The 120,000 barrels per day Liza Destiny FPSO producing oil at the Stabroek Block offshore Guyana was designed to ensure there is no routine flaring in the daily operations of the vessel.
Operating processes during production operations include safely flowing the reservoir hydrocarbons from the wells to the FPSO, where further processing, storage, and management occurs prior to offloading the oil to the conventional tankers.
As part of the start-up phase of oil production, which began last December, systems are checked over a period of time to ensure optimal performance as production is gradually ramped up to peak output of 120,000 barrels of oil per day. It was during this period of production ramp up that a challenge was encountered with the gas handling system in May resulting in an extended period of flaring which became necessary as part of safety measures.
“As we increased production in mid-May, we encountered some issues with the compressor system during a performance test. Repairs were initially delayed in order to observe travel restrictions and safety and isolation protocols related to the COVID-19 pandemic,” Senior Director of Public and Government Affairs at ExxonMobil Guyana, Deedra Moe, said on Wednesday.
The official explained that flaring is a safety device that allows for excess gas that might be in the reservoir to be safely burned off. In keeping with ExxonMobil’s commitment to minimize flaring in its operations, she said the Liza Destiny was designed to minimize this process. “We designed the Liza Destiny to not have routine flaring,” she said, explaining that while this was necessary due to the challenge with the gas handling system, “that is not how the system is designed.”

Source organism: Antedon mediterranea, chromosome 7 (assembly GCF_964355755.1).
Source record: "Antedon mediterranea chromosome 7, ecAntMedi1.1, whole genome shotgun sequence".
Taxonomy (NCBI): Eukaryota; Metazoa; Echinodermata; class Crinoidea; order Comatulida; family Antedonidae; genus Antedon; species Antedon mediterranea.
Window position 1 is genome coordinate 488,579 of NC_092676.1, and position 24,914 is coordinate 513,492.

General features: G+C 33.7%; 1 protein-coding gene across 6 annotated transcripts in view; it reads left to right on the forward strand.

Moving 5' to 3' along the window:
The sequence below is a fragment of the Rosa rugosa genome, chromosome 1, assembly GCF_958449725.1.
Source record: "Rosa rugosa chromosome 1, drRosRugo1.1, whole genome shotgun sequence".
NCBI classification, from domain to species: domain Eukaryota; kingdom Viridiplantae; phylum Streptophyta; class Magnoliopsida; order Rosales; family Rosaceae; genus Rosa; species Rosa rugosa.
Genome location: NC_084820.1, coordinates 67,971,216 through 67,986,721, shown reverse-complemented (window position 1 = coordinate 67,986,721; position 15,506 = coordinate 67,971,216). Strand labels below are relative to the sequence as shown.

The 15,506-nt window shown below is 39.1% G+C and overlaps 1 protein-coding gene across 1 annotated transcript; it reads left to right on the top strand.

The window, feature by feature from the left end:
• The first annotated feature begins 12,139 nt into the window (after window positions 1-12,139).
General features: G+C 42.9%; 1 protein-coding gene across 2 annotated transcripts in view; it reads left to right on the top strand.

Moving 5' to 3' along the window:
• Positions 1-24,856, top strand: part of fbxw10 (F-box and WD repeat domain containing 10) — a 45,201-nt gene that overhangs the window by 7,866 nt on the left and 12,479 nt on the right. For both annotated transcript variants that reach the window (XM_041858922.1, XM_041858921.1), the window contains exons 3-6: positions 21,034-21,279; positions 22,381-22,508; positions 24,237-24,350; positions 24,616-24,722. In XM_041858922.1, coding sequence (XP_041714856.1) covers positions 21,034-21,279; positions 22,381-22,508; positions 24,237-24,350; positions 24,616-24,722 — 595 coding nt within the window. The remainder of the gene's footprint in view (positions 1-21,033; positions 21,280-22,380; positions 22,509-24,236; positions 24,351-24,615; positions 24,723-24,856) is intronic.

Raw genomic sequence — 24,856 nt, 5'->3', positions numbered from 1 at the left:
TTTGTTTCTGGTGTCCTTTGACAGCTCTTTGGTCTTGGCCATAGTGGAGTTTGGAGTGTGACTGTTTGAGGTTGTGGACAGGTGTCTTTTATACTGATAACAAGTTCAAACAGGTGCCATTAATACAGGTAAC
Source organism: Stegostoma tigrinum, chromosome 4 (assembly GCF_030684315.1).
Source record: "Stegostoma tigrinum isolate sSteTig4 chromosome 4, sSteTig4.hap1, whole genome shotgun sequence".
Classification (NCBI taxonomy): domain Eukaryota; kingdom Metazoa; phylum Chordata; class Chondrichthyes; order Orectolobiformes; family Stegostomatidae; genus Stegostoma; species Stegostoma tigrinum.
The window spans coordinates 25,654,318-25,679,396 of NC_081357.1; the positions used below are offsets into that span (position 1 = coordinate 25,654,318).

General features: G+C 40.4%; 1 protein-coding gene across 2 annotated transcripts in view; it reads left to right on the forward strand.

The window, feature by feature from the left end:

Moe said the company is working to address the challenge so that gas can be fully reinjected into the reservoir and in the interim, has been taking steps to reduce flaring by cutting production. “It is one of the ways we can help reduce the amount of flaring and that is one of the things that we work closely with the EPA and Department of Energy to ensure there is alignment moving forward so we took steps to ensure we minimize the flaring as much as possible until we resolve all issues.”
Environmental commitments the company has made for the Liza Phase 1 Development comprise the implementation of measures to manage emissions to the atmosphere and includes re-injecting produced gas which is not utilized as fuel gas on the FPSO to avoid routine flaring.
Liza Phase 1 includes 17 subsea development wells utilizing the FPSO to process, store, and offload recovered oil. The Liza Destiny is connected to the wells via a series of subsea umbilicals, risers, and flowlines (SURF), to transmit oil, gas, and water from production wells to the vessel, as well as treated gas and water from the FPSO to the injection wells.
The Project consists of five primary stages: drilling, installation, hook-up and commissioning, production operations and decommissioning.
At peak production during Phase 1, the Liza Destiny will offload up to 1 million barrels of oil to a tanker approximately every 5-10 days.
Guyana has already lifted two cargoes as part of its entitlement.